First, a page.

Where does your story start? What does page one look like?

As I come to the end of my draft stage and feel ready to attack my messy and chaotic manuscript, I’m looking for a way to rework my opening scene – that scene that must pull the reader in and get them hooked on the story.

I’ll admit I’ve had a few false starts. Like starting too far back from the inciting incident – taking too long to set up the world of the story. And, of course, starting too close to the moment of change – and not giving the reader enough context about what’s going on.

In a novel I’m reading, the first scene takes place as a journalist interviews a man condemned to die in the electric chair. This was a powerful scene to kick off a story – it certainly had me gripped. It made me realise that those big moments – life, death, birth – are always good places to start.

I’ve decided to start my story as close to the point of attack as possible. I’ve created a teaser that gives the reader a glimpse of what will happen just before the major climax at the end of the story.

The good news is that I’m starting in the thick of it, in the heart of the drama – in media res, as they call it. It’s an action scene and it fairly races with action and adrenalin.

The bad news is that it defies all the rules of writing. It’s a prologue – and prologues should always be avoided. It starts off with the weather – during a storm. It starts off with a character alone – another ‘no no.’

However, it seems to be working. It seems like a natural hook for the story. The violent weather, I feel, is almost like another character – an element that is commenting or hinting at the violence that is about to unfold. And the character, while he is alone, is driven by a strong goal – he is on a mission for revenge.

Sometimes you have to throw the rule book out the window and listen to your story, don’t you think?

Building your backstory
As I work on the earlier scenes in my book, I realise I haven’t addressed a lot of the backstory.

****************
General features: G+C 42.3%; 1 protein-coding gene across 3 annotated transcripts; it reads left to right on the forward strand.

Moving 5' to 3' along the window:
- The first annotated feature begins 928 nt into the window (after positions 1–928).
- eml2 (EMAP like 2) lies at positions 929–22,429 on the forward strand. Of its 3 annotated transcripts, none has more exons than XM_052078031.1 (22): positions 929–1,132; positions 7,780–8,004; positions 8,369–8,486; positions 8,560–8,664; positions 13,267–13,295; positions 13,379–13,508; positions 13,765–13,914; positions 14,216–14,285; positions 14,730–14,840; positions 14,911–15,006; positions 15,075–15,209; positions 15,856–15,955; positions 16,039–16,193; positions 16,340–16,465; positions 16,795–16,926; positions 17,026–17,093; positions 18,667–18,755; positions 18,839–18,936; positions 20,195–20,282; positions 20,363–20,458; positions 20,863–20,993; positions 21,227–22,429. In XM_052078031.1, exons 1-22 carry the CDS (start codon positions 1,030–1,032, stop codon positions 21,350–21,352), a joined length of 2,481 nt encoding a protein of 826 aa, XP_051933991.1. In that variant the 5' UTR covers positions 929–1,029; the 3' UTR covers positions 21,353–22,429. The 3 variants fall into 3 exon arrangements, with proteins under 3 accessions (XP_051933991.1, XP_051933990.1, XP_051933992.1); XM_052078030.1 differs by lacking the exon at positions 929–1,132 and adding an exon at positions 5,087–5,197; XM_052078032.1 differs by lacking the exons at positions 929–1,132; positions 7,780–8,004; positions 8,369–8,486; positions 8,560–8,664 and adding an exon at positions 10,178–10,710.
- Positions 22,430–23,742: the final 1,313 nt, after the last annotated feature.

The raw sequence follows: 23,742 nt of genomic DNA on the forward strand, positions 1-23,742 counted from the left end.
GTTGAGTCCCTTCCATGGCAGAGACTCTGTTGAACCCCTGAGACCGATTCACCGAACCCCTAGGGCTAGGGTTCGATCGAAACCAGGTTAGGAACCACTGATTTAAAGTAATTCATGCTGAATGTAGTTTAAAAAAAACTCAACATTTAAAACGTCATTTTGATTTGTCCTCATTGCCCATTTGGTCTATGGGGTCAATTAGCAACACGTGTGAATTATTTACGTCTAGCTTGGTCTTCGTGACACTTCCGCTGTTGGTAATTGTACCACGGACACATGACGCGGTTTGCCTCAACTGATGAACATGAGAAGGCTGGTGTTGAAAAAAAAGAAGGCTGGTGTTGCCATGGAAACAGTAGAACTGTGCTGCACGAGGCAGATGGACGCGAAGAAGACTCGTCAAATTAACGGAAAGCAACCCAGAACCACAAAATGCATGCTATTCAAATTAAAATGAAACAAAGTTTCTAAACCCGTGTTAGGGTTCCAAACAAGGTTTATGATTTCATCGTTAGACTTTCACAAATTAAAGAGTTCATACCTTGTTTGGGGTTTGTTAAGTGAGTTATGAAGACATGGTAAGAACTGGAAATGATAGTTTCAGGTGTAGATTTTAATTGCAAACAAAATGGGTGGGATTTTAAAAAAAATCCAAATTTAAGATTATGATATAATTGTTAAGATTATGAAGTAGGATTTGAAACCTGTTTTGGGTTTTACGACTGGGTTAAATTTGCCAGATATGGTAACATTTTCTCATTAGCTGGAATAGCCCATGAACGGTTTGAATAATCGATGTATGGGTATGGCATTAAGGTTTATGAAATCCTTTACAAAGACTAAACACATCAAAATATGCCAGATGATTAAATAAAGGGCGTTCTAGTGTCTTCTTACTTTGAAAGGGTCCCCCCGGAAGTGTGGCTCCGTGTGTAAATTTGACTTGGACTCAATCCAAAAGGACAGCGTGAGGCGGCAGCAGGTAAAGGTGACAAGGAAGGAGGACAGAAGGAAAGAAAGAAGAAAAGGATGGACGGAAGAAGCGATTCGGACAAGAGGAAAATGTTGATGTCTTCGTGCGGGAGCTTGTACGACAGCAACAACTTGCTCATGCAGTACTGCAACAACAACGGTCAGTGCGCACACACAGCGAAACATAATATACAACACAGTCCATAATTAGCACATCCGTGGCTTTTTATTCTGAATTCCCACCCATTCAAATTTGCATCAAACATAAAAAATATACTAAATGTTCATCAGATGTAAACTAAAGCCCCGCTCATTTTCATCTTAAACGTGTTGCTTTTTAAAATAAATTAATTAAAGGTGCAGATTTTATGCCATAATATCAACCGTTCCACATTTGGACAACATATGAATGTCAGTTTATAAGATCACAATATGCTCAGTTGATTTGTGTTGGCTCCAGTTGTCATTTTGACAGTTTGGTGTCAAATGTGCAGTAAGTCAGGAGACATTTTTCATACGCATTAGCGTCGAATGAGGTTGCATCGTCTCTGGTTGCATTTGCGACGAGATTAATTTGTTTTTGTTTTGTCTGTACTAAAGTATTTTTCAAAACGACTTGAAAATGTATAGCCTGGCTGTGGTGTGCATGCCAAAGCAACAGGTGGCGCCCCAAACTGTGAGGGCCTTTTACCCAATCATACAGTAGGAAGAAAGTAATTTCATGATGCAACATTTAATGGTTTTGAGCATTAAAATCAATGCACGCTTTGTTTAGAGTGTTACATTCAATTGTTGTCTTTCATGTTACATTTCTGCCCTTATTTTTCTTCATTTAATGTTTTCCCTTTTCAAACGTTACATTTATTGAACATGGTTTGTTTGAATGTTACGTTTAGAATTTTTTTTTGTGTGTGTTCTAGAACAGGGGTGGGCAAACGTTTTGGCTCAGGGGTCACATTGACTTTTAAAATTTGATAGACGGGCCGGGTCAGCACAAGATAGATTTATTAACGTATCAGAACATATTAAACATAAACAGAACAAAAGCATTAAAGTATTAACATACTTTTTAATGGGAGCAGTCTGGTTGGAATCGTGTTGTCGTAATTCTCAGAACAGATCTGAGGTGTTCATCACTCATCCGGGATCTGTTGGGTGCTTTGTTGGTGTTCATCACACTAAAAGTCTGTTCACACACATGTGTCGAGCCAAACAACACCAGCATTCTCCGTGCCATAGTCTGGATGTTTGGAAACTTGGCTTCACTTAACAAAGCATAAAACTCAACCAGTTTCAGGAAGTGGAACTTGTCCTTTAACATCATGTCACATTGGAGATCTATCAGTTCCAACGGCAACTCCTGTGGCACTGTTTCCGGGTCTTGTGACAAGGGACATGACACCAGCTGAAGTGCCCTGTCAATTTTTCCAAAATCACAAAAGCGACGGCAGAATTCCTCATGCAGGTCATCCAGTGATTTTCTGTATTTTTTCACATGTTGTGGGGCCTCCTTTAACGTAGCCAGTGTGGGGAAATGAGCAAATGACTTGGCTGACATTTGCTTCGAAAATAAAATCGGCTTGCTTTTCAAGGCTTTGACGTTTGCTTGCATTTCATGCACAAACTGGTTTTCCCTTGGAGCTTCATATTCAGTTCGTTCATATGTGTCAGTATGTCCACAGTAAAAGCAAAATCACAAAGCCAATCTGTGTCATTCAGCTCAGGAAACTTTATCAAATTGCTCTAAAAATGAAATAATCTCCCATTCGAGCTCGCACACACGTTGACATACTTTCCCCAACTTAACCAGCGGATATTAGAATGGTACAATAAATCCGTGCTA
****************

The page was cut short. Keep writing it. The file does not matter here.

For example, when I look at when Jenna and Matt – my two lovers – met, I know that it happened four or five years ago.  

When I look at Jenna’s age, I realise that she was pretty young when she met Matt – which is either a good or a bad thing.

But the big black hole was, of course, how they met. How did they become lovers? How did the relationship evolve? And why did it hit a stalemate or stasis as the story opens?

As I wrote some backstory scenes and notes – none of which I liked, by the way – I realised two things. One – you have to know your characters’ histories down to how much money they have in their bank accounts and their favourite colour. Two – you as the writer have to know these things but the reader doesn’t have to know it.

Well, at least, not all of it. If it’s important to the story in the present, yes, you may need to introduce it through the narrative or as an isolated flashback scene – but if not, I don’t see a reason for it to be in the final manuscript.

Stories live in the ‘now’ – readers want the immediacy, the tension, the flow as if it’s unfolding in real-time. They don’t want to be hauled back into the past.
Oh those devouring fears
This last week has been challenging – both in my writing and my personal life. The one that causes me the most distress is, of course, my writing. I mean I can always pay my taxes some other time. But the fear that my talent has dried up and disappeared – that’s something that will cause you to curl up in a sorry heap.

On Saturday, I sat down to write a scene and it just didn’t come. I soldiered on and what I produced was a dry, clumsy piece of writing – more like a DIY manual than a chapter in what’s meant to be an exciting thriller.

In archaic English, a bugbear was an imaginary being invoked to frighten children, typically a sort of hobgoblin supposed to devour them. Seeing as though writers are basically children with laptops, I felt this bugbear descend on me Saturday night.